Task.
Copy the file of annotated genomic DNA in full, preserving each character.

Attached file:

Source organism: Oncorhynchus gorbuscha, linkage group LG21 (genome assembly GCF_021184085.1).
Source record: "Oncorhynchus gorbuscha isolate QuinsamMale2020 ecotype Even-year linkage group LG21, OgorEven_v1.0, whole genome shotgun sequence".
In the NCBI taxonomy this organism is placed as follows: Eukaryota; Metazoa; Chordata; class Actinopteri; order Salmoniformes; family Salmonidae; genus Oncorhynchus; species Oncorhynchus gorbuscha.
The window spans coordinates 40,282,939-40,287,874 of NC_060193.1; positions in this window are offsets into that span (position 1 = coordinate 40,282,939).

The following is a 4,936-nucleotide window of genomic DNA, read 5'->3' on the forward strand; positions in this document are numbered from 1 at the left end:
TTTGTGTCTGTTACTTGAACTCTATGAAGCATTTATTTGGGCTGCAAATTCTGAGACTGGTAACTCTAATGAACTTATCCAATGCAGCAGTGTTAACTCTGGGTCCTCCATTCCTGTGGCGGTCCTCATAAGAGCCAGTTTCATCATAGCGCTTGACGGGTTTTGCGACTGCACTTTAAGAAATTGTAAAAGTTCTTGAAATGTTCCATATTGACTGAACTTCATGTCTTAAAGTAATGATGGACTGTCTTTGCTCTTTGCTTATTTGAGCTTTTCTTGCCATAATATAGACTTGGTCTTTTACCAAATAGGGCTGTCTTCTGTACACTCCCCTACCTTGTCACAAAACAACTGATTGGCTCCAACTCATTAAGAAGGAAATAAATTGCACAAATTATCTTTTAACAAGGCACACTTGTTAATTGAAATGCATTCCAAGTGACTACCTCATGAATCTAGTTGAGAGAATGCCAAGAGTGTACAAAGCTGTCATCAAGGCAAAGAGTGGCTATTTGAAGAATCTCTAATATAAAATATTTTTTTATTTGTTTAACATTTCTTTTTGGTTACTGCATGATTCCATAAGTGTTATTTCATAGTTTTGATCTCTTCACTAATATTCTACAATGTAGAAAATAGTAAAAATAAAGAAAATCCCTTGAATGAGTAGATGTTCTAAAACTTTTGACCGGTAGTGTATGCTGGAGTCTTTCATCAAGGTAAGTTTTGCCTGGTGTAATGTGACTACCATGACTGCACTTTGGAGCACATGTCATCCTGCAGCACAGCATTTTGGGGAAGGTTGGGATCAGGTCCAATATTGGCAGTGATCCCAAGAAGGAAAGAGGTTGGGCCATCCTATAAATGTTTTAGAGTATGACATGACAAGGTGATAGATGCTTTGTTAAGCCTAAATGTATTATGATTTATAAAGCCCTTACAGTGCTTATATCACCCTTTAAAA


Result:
Source organism: Oncorhynchus gorbuscha, linkage group LG21 (genome assembly GCF_021184085.1).
Source record: "Oncorhynchus gorbuscha isolate QuinsamMale2020 ecotype Even-year linkage group LG21, OgorEven_v1.0, whole genome shotgun sequence".
In the NCBI taxonomy this organism is placed as follows: Eukaryota; Metazoa; Chordata; class Actinopteri; order Salmoniformes; family Salmonidae; genus Oncorhynchus; species Oncorhynchus gorbuscha.
The window spans coordinates 40,282,939-40,287,874 of NC_060193.1; positions in this window are offsets into that span (position 1 = coordinate 40,282,939).

The following is a 4,936-nucleotide window of genomic DNA, read 5'->3' on the forward strand; positions in this document are numbered from 1 at the left end:
TTTGTGTCTGTTACTTGAACTCTATGAAGCATTTATTTGGGCTGCAAATTCTGAGACTGGTAACTCTAATGAACTTATCCAATGCAGCAGTGTTAACTCTGGGTCCTCCATTCCTGTGGCGGTCCTCATAAGAGCCAGTTTCATCATAGCGCTTGACGGGTTTTGCGACTGCACTTTAAGAAATTGTAAAAGTTCTTGAAATGTTCCATATTGACTGAACTTCATGTCTTAAAGTAATGATGGACTGTCTTTGCTCTTTGCTTATTTGAGCTTTTCTTGCCATAATATAGACTTGGTCTTTTACCAAATAGGGCTGTCTTCTGTACACTCCCCTACCTTGTCACAAAACAACTGATTGGCTCCAACTCATTAAGAAGGAAATAAATTGCACAAATTATCTTTTAACAAGGCACACTTGTTAATTGAAATGCATTCCAAGTGACTACCTCATGAATCTAGTTGAGAGAATGCCAAGAGTGTACAAAGCTGTCATCAAGGCAAAGAGTGGCTATTTGAAGAATCTCTAATATAAAATATTTTTTTATTTGTTTAACATTTCTTTTTGGTTACTGCATGATTCCATAAGTGTTATTTCATAGTTTTGATCTCTTCACTAATATTCTACAATGTAGAAAATAGTAAAAATAAAGAAAATCCCTTGAATGAGTAGATGTTCTAAAACTTTTGACCGGTAGTGTATGCTGGAGTCTTTCATCAAGGTAAGTTTTGCCTGGTGTAATGTGACTACCATGACTGCACTTTGGAGCACATGTCATCCTGCAGCACAGCATTTTGGGGAAGGTTGGGATCAGGTCCAATATTGGCAGTGATCCCAAGAAGGAAAGAGGTTGGGCCATCCTATAAATGTTTTAGAGTATGACATGACAAGGTGATAGATGCTTTGTTAAGCCTAAATGTATTATGATTTATAAAGCCCTTACAGTGCTTATATCACCCTTTAAAA